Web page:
Photo: Bill Phelps
Nathan Gunn took a break from L.A. Opera
’s current run of Il Barbiere di Siviglia
and extensive workout profiles in the Wall Street Journal
Friday for a recital in Santa Monica at the Broad Stage
. The reigning king of the barihunks brought along his wife, Julie Gunn, to accompany him on piano and gave a good program if one that got noticeably better the more cross-over-friendly the material got. He appeared in a thin mustache (I presume it is for the opera production) and a badly-fitting tux which worked against a kind of old Hollywood glamor he might have been able to achieve otherwise. The program itself started out with the two big Papageno arias from Die Zauberflöte
- pieces he can sing in his sleep, I’m sure. And while he wasn’t asleep here, he wasn’t bright-eyed and bushy-tailed in them either. Between these book-ends were a number of Schubert lieder. Gunn’s German sounds very good, but I found his voice a bit too bright and warm for these particular songs. None of them quite had the angst or tragedy you might like. He could have used just a touch more Ute Lemper and a touch less Robert Goulet.
Not that he was crooning. He saved that for the cabaret and musical theater songs in the second half, where it was more appropriate and where he really came to life. There were some lovely settings from Benjamin Moore, followed by two songs from Tom Waits, “The Briar and the Rose”, and “Innocent When You Dream.” Though interesting, these were not entirely successful either. Stripped of Waits’ haggard and drunken performance style, the dark undercurrent of these lyrics got lost making them sound oddly sentimental. The most satisfying moments of the evening for me, strangely enough, were the Christmas songs he performed including “White Christmas” and “The Christmas Song”. Together, they sounded like I was at the best holiday party ever and they got me in the Christmas spirit faster than anything else I’ve heard yet this December. Gunn even took a stab at some self-deprecating humor by finishing “White Christmas” with some Bing Crosby inspired ba-ba-booms. There were two superbly acted bits from Lerner and Loewe’s Camelot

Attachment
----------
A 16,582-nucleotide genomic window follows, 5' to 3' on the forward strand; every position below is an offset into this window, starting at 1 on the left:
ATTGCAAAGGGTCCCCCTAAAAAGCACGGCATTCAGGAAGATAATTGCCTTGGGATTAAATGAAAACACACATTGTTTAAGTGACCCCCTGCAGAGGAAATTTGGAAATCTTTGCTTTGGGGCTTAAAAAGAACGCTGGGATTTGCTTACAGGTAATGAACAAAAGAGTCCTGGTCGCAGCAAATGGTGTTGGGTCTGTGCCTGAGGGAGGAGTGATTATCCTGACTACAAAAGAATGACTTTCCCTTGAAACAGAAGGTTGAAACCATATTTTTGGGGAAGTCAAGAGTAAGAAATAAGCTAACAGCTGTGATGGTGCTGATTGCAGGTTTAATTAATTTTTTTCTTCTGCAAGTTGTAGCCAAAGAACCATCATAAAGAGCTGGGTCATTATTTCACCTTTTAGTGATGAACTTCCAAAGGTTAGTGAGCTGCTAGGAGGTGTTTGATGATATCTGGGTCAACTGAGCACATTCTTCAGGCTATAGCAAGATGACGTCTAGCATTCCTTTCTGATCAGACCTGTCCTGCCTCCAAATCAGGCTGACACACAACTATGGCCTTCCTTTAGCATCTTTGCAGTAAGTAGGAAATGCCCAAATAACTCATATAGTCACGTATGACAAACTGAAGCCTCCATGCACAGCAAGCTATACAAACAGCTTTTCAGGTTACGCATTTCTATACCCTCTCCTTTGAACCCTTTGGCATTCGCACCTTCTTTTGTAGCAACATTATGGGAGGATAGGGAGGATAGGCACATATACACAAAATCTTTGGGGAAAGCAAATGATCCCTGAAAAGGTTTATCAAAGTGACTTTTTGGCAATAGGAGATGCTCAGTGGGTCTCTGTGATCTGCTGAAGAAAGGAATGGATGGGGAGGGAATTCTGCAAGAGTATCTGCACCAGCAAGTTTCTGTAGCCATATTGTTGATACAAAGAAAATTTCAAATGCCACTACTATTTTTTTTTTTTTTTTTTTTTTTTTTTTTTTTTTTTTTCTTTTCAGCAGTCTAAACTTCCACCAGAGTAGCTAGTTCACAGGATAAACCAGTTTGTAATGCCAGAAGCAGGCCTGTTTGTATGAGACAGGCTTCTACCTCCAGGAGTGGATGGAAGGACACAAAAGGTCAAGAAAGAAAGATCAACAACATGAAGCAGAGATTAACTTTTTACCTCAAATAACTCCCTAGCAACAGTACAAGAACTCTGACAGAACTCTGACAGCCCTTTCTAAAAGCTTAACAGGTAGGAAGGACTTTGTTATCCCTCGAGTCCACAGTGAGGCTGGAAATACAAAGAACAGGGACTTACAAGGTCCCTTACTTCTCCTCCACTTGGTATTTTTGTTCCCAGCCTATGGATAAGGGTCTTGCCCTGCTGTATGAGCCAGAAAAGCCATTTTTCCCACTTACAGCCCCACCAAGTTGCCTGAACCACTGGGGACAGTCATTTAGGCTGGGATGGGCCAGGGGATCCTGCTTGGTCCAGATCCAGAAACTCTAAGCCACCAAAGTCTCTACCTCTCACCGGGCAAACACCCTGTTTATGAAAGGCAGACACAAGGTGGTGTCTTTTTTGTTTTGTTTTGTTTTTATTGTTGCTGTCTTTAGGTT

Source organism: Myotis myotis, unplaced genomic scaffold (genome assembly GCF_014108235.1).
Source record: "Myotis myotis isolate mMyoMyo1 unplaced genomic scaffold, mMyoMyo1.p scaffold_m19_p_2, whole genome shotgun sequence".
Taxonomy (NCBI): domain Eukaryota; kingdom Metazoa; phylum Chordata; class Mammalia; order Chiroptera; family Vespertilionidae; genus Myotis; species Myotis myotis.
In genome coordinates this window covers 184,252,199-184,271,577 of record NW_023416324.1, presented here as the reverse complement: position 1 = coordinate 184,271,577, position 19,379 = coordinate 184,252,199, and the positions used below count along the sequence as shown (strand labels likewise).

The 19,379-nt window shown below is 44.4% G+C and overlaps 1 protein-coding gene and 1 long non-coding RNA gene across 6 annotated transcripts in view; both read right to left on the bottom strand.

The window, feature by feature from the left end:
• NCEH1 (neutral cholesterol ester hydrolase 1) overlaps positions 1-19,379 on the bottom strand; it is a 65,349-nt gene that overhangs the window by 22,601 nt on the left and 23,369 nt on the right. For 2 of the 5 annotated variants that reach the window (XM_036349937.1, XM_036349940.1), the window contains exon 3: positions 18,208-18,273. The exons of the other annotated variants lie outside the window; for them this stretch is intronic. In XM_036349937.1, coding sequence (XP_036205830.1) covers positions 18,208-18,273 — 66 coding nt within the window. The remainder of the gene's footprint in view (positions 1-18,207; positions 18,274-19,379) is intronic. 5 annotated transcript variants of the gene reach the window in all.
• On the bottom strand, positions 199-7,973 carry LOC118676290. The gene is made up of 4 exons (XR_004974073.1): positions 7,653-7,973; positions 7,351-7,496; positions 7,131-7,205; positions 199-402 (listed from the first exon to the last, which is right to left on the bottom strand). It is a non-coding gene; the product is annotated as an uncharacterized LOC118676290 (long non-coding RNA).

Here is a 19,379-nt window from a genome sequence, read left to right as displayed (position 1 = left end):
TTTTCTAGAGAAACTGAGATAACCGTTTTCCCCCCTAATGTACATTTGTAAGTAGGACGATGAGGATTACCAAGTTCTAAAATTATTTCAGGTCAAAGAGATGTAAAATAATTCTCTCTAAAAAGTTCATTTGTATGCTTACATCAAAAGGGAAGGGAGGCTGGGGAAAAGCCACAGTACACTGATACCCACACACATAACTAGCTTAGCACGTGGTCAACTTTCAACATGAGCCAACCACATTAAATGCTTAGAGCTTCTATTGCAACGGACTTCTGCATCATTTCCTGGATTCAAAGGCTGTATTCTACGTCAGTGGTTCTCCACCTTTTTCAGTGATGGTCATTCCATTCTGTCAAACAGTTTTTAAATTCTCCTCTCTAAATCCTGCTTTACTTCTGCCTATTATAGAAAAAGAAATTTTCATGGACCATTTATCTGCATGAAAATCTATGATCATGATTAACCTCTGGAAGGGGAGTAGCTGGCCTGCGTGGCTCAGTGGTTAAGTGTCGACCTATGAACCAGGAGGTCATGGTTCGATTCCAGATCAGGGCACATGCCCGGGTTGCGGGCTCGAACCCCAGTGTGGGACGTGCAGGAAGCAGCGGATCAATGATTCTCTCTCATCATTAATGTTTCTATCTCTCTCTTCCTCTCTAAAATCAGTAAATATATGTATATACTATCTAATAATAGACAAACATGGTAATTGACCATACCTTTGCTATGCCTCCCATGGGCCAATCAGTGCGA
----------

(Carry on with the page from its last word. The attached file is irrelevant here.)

as well. For an encore, Gunn delivered the two best performances of the evening. First was a raucous version of Bolcom’s “George” that fully plunged into the campy tone of the piece that I’ve not heard anyone else pull off so well. It was very, very charming. And in conclusion, there was Harburg’s “Brother Can You Spare a Dime?” Suddenly all the anger and pathos missing earlier in the show came raging out in a very good performance that showed off why Gunn is much more than a pretty face.